BLACKSBURG, Va., July 9, 2012 – Hayward "Woody" Farrar Jr., associate professor of history in the College of Liberal Arts and Human Sciences at Virginia Tech, has been named the Gloria D. Smith Professor of Africana Studies by the Virginia Tech Board of Visitors.
The Gloria D. Smith Professorship in Africana Studies was established in 1995 by former Virginia Tech President Paul Torgersen with funds from the Athletic Association. The professorship, named in honor of the late Gloria D. Smith, a counselor and advocate of minority students on campus before her retirement, is awarded for a period of two years to an outstanding faculty member who contributes significantly to the growth and development of minority students, student athletes, and scholarly pursuits. The honoree also oversees the Gloria D. Smith Speaker Series and makes at least one university-wide presentation during his/her tenure.
A member of the Virginia Tech community since 1992, Farrar has dedicated himself to counseling, mentoring, and advocating for underrepresented students, student athletes, and students in the Virginia Tech Corps of Cadets.
He was the advisor of the Virginia Tech chapter of the NAACP from 1992 to 2005, the Phi Gamma Delta Fraternity from 1999 to present, the Kemetic Benu Order Inc., from 1995 to 1998, and the Enlightened Gospel Choir. For his efforts, Farrar has received numerous awards, including the 2005 Overton Johnson Presidential Award, the 1999 and 2000 Black Caucus Leadership Award, and the 1998 Black Caucus Faculty Member of the Year Award.
A Phi Beta Kappa and former Woodrow Wilson Fellow at the University of Maryland, where in 1969, he helped to establish their Afro-American Studies Program, Farrar came to Virginia Tech following several years of teaching at historically black colleges and universities and within the black community. He has taught at Spelman College, Fisk University, and the University of Maryland Eastern Shore, where he was an instructor in the prison college program.
Farrar's record of scholarship includes two books, The Baltimore Afro-American 1892-1950 (Greenwood Press, 1998) and Leaders and Movements (Rourke Press, 1995), five book chapters, three journal articles, and several encyclopedia entries. He is currently writing his third book on a history of Baltimore's black community from 1950 to 2012..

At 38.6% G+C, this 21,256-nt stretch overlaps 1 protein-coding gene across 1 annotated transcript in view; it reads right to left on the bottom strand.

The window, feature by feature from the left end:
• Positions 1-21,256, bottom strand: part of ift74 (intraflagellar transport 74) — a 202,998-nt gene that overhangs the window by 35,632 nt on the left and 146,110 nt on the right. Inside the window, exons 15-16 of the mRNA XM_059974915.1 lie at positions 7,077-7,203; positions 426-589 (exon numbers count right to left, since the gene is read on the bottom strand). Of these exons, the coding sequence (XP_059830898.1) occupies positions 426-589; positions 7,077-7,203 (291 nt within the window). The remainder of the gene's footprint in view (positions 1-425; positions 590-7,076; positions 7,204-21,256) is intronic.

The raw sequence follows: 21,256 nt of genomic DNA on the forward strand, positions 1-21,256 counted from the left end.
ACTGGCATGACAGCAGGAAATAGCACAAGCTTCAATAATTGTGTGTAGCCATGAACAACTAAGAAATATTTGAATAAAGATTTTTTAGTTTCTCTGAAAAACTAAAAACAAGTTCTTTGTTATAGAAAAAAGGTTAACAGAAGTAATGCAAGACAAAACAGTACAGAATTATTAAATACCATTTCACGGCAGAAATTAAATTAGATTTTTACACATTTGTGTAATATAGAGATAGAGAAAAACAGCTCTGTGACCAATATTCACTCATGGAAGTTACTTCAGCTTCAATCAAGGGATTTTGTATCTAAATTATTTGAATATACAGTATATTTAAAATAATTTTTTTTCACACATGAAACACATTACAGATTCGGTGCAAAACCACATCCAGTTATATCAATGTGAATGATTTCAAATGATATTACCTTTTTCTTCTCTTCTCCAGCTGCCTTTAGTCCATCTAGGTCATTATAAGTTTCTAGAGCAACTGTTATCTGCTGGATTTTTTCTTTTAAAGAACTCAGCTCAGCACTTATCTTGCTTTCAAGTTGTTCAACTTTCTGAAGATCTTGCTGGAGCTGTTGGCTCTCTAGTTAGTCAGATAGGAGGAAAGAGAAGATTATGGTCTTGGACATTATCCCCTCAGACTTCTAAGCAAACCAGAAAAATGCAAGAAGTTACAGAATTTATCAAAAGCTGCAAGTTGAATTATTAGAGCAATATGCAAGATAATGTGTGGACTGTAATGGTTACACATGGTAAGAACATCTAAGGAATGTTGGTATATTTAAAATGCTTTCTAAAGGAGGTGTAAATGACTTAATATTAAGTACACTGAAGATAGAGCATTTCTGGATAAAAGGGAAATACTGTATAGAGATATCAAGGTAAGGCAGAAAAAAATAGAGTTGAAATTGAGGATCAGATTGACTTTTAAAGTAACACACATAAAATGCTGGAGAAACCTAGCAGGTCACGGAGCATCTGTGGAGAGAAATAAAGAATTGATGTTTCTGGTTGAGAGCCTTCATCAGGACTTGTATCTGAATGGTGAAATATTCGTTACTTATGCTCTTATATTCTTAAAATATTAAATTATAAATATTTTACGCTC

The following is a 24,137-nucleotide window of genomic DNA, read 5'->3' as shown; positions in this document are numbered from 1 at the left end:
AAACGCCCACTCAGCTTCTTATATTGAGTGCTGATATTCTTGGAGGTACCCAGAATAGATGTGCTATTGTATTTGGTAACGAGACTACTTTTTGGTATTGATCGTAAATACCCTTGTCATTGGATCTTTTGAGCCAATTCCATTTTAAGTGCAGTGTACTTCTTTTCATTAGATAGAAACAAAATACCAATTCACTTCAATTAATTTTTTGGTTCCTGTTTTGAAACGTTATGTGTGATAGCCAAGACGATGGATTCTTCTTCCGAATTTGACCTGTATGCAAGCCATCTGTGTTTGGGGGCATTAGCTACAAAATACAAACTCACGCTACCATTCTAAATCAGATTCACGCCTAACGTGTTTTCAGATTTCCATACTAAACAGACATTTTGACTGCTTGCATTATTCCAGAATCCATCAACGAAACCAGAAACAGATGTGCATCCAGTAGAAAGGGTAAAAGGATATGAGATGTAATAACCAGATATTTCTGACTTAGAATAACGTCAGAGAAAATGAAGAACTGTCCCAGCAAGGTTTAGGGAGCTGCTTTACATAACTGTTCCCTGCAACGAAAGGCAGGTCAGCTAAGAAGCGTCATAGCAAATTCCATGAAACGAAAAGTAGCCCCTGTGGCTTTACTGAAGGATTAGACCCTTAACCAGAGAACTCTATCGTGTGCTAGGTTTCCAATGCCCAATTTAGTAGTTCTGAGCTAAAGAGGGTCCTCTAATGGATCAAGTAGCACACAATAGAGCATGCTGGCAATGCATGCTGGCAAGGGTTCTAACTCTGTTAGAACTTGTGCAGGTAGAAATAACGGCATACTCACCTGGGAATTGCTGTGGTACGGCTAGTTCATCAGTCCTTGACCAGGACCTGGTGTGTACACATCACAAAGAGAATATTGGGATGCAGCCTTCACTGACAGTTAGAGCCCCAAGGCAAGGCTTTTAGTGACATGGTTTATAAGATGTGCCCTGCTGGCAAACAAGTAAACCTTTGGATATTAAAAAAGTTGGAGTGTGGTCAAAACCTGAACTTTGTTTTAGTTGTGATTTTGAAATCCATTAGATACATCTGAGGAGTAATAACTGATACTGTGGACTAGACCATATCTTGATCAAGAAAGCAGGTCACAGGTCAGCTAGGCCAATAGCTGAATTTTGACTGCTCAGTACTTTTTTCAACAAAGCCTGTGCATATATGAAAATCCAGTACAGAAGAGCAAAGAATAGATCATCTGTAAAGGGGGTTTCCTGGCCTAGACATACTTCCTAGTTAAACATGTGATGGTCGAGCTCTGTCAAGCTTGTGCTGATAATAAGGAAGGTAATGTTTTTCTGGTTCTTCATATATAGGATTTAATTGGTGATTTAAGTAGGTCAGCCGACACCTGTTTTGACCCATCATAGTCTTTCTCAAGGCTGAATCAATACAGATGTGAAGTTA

A member in the Department of History, Farrar has been supportive of Virginia Tech's Africana Studies Program and is a member of the Africana Studies Executive Board. As an affiliated faculty member to the program, he teaches cross-listed courses such as Afro-American Intellectual History, and Sports and the Afro-American Experience.
Farrar received his bachelor’s degree from the University of Maryland, and a master’s degree and Ph.D. from the University of Chicago where he studied with the distinguished historian John Hope Franklin.
Dedicated to its motto, Ut Prosim (That I May Serve), Virginia Tech takes a hands-on, engaging approach to education, preparing scholars to be leaders in their fields and communities. As the commonwealth’s most comprehensive university and its leading research institution, Virginia Tech offers 225 undergraduate and graduate degree programs to more than 31,000 students and manages a research portfolio of $496 million. The university fulfills its land-grant mission of transforming knowledge to practice through technological leadership and by fueling economic growth and job creation locally, regionally, and across Virginia.
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